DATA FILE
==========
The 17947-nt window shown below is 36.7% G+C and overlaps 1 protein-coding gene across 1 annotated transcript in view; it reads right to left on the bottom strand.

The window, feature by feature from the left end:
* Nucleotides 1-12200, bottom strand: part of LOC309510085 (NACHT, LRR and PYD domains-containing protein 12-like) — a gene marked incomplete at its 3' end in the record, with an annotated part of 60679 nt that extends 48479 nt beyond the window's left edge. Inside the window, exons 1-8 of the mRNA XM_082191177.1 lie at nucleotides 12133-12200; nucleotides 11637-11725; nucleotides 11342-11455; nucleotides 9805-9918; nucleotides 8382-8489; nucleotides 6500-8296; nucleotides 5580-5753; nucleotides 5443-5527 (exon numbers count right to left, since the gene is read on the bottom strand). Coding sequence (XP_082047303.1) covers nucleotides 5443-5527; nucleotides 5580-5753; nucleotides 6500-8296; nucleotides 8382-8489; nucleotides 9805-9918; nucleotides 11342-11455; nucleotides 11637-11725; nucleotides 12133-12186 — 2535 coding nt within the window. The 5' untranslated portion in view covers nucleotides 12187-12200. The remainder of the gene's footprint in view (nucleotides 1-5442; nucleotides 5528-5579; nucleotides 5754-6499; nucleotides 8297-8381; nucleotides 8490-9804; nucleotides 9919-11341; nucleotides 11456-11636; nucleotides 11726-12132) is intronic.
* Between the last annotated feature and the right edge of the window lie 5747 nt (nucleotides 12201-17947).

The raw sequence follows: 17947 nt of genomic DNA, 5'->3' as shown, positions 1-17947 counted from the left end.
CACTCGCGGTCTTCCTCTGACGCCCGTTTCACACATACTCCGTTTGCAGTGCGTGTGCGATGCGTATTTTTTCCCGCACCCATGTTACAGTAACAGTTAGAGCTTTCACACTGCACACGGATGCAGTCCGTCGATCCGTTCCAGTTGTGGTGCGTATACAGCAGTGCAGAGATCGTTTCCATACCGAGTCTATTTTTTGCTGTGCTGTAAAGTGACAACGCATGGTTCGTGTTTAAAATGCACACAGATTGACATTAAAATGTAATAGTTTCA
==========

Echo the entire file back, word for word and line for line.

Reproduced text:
The 17947-nt window shown below is 36.7% G+C and overlaps 1 protein-coding gene across 1 annotated transcript in view; it reads right to left on the bottom strand.

The window, feature by feature from the left end:
* Nucleotides 1-12200, bottom strand: part of LOC309510085 (NACHT, LRR and PYD domains-containing protein 12-like) — a gene marked incomplete at its 3' end in the record, with an annotated part of 60679 nt that extends 48479 nt beyond the window's left edge. Inside the window, exons 1-8 of the mRNA XM_082191177.1 lie at nucleotides 12133-12200; nucleotides 11637-11725; nucleotides 11342-11455; nucleotides 9805-9918; nucleotides 8382-8489; nucleotides 6500-8296; nucleotides 5580-5753; nucleotides 5443-5527 (exon numbers count right to left, since the gene is read on the bottom strand). Coding sequence (XP_082047303.1) covers nucleotides 5443-5527; nucleotides 5580-5753; nucleotides 6500-8296; nucleotides 8382-8489; nucleotides 9805-9918; nucleotides 11342-11455; nucleotides 11637-11725; nucleotides 12133-12186 — 2535 coding nt within the window. The 5' untranslated portion in view covers nucleotides 12187-12200. The remainder of the gene's footprint in view (nucleotides 1-5442; nucleotides 5528-5579; nucleotides 5754-6499; nucleotides 8297-8381; nucleotides 8490-9804; nucleotides 9919-11341; nucleotides 11456-11636; nucleotides 11726-12132) is intronic.
* Between the last annotated feature and the right edge of the window lie 5747 nt (nucleotides 12201-17947).

The raw sequence follows: 17947 nt of genomic DNA, 5'->3' as shown, positions 1-17947 counted from the left end.
CACTCGCGGTCTTCCTCTGACGCCCGTTTCACACATACTCCGTTTGCAGTGCGTGTGCGATGCGTATTTTTTCCCGCACCCATGTTACAGTAACAGTTAGAGCTTTCACACTGCACACGGATGCAGTCCGTCGATCCGTTCCAGTTGTGGTGCGTATACAGCAGTGCAGAGATCGTTTCCATACCGAGTCTATTTTTTGCTGTGCTGTAAAGTGACAACGCATGGTTCGTGTTTAAAATGCACACAGATTGACATTAAAATGTAATAGTTTCA